Our mission is to conceptualize, design and demonstrate morphing technologies for 50-megawatt wind turbines that can reduce offshore levelized cost of energy by as much as 50% by 2025.
Offshore wind is an incredible energy resource. For wind power to continue its major role in American energy independence, we need to create larger wind turbines with lower energy costs.
Traditional upwind blades are too expensive and too heavy to avoid striking their towers. This problem becomes more and more challenging as production wind turbines are scaled up to extreme sizes.
How can one adapt turbine designs to suit such extreme scales? Our team of researchers and windpower experts has discovered that a design which morphs and sways with the wind can align with the blade path, dramatically reducing disruptive forces. This go-with-the-flow design approach was bio-inspired by palm trees, whose trunks can morph and align with the wind, surviving the force of a hurricane.
The University of Virginia is leading a new Department of Energy ARPA-E effort to design extreme-scale blades that are 200 meters long. Such blades can power 50-megawatt wind turbines that are 10 times more powerful than current wind turbines and taller than the Eiffel Tower. (See relative scale below.)
Our team includes world aerodynamics experts from the University of Illinois. They are examining new concepts in downwind airfoil blade design.
Sandia National Labs is developing the project’s structural configuration. Sandia has found that downwind morphing rotors can supersede traditional designs by implementing a design that’s not only much lighter, but also segmented. Blade segmentation allows for much simpler fabrication, transportation, and assembly, which contributes to the drastic decrease in production cost.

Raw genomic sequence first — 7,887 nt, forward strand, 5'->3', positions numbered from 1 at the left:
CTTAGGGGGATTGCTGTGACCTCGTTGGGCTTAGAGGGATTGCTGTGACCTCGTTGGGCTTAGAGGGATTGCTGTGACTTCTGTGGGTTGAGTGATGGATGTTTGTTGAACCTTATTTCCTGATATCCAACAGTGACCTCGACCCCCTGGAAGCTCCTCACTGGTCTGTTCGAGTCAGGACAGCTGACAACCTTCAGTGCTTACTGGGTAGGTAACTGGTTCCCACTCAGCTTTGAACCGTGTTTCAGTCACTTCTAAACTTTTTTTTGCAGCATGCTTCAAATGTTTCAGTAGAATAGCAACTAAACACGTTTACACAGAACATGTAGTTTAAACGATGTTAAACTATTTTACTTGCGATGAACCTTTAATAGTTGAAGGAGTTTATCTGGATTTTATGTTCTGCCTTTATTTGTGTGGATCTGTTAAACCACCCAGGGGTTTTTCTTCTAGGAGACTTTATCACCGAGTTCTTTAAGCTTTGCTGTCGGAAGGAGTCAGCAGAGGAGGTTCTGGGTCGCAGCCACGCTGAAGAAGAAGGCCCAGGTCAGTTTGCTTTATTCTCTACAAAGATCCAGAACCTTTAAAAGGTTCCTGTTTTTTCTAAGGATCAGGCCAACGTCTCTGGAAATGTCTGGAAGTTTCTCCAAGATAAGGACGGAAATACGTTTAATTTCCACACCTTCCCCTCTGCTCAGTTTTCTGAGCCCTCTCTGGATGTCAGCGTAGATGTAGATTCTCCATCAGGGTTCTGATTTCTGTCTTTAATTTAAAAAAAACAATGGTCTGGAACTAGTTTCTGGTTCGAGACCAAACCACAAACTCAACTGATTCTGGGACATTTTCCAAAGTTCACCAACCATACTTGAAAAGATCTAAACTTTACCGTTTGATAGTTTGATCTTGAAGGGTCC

Additionally, experts in state-of-the-art control techniques from the University of Colorado and the Colorado School of Mines are creating the advanced system that pitches and morphs the turbine’s blades. Morphing those blades under extreme wind conditions substantially increases resistance to hurricanes.
To investigate these novel concepts, the National Renewable Energy Lab will test the segmented ultralight blades in the mountains of Colorado on a 12-story turbine tower.
Our close collaboration with the world’s top turbine companies supports market development and allows for accurate cost estimations. Over the next 3 years, this high-risk reward venture will evolve from conceptual design to scaled demonstrator.
Bringing our project to full fruition will be a major step toward maximizing U.S. offshore wind power. With SUMR, environmental impact is modest and wind source is massive.